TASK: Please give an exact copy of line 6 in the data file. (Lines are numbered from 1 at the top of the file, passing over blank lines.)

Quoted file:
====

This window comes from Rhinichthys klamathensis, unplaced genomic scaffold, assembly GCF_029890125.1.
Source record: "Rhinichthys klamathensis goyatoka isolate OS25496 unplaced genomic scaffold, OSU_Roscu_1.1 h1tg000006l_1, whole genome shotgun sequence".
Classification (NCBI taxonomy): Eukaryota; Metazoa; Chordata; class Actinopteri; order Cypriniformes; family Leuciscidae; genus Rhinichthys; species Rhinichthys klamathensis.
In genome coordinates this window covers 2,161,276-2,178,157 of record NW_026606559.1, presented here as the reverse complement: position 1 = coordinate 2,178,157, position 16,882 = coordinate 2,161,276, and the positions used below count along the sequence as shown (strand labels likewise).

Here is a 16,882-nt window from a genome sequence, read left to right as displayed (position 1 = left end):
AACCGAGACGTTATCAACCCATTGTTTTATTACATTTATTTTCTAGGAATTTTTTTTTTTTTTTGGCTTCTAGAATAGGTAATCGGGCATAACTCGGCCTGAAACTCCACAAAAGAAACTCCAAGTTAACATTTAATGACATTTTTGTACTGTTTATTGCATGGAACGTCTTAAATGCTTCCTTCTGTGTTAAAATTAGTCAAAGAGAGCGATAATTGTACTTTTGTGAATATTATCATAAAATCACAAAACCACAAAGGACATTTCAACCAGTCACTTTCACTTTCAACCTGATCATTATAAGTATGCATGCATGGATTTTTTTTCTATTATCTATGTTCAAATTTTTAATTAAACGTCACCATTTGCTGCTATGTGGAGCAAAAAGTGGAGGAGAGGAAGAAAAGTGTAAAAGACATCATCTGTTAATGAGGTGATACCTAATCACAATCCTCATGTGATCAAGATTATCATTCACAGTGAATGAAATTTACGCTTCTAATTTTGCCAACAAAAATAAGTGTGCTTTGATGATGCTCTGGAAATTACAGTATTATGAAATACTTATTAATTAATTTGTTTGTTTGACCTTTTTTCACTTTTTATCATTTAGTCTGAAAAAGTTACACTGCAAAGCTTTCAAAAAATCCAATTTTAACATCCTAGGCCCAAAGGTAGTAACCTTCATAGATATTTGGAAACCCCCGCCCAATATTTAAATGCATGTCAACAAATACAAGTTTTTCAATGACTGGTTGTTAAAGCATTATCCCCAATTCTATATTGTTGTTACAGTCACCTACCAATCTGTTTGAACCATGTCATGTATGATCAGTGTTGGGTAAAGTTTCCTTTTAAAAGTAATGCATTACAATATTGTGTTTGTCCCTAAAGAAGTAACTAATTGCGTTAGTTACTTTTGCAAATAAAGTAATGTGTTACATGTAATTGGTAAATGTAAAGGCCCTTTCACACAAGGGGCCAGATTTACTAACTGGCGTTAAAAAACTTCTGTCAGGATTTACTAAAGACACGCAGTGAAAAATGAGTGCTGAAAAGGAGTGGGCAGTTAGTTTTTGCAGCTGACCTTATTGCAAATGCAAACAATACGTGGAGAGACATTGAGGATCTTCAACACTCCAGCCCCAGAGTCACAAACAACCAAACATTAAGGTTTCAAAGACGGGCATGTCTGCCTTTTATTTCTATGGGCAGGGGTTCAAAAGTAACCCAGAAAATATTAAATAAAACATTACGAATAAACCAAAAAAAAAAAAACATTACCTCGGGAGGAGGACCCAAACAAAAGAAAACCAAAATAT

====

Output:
AACCGAGACGTTATCAACCCATTGTTTTATTACATTTATTTTCTAGGAATTTTTTTTTTTTTTTGGCTTCTAGAATAGGTAATCGGGCATAACTCGGCCTGAAACTCCACAAAAGAAACTCCAAGTTAACATTTAATGACATTTTTGTACTGTTTATTGCATGGAACGTCTTAAATGCTTCCTTCTGTGTTAAAATTAGTCAAAGAGAGCGATAATTGTACTTTTGTGAATATTATCATAAAATCACAAAACCACAAAGGACATTTCAACCAGTCACTTTCACTTTCAACCTGATCATTATAAGTATGCATGCATGGATTTTTTTTCTATTATCTATGTTCAAATTTTTAATTAAACGTCACCATTTGCTGCTATGTGGAGCAAAAAGTGGAGGAGAGGAAGAAAAGTGTAAAAGACATCATCTGTTAATGAGGTGATACCTAATCACAATCCTCATGTGATCAAGATTATCATTCACAGTGAATGAAATTTACGCTTCTAATTTTGCCAACAAAAATAAGTGTGCTTTGATGATGCTCTGGAAATTACAGTATTATGAAATACTTATTAATTAATTTGTTTGTTTGACCTTTTTTCACTTTTTATCATTTAGTCTGAAAAAGTTACACTGCAAAGCTTTCAAAAAATCCAATTTTAACATCCTAGGCCCAAAGGTAGTAACCTTCATAGATATTTGGAAACCCCCGCCCAATATTTAAATGCATGTCAACAAATACAAGTTTTTCAATGACTGGTTGTTAAAGCATTATCCCCAATTCTATATTGTTGTTACAGTCACCTACCAATCTGTTTGAACCATGTCATGTATGATCAGTGTTGGGTAAAGTTTCCTTTTAAAAGTAATGCATTACAATATTGTGTTTGTCCCTAAAGAAGTAACTAATTGCGTTAGTTACTTTTGCAAATAAAGTAATGTGTTACATGTAATTGGTAAATGTAAAGGCCCTTTCACACAAGGGGCCAGATTTACTAACTGGCGTTAAAAAACTTCTGTCAGGATTTACTAAAGACACGCAGTGAAAAATGAGTGCTGAAAAGGAGTGGGCAGTTAGTTTTTGCAGCTGACCTTATTGCAAATGCAAACAATACGTGGAGAGACATTGAGGATCTTCAACACTCCAGCCCCAGAGTCACAAACAACCAAACATTAAGGTTTCAAAGACGGGCATGTCTGCCTTTTATTTCTATGGGCAGGGGTTCAAAAGTAACCCAGAAAATATTAAATAAAACATTACGAATAAACCAAAAAAAAAAAAACATTACCTCGGGAGGAGGACCCAAACAAAAGAAAACCAAAATAT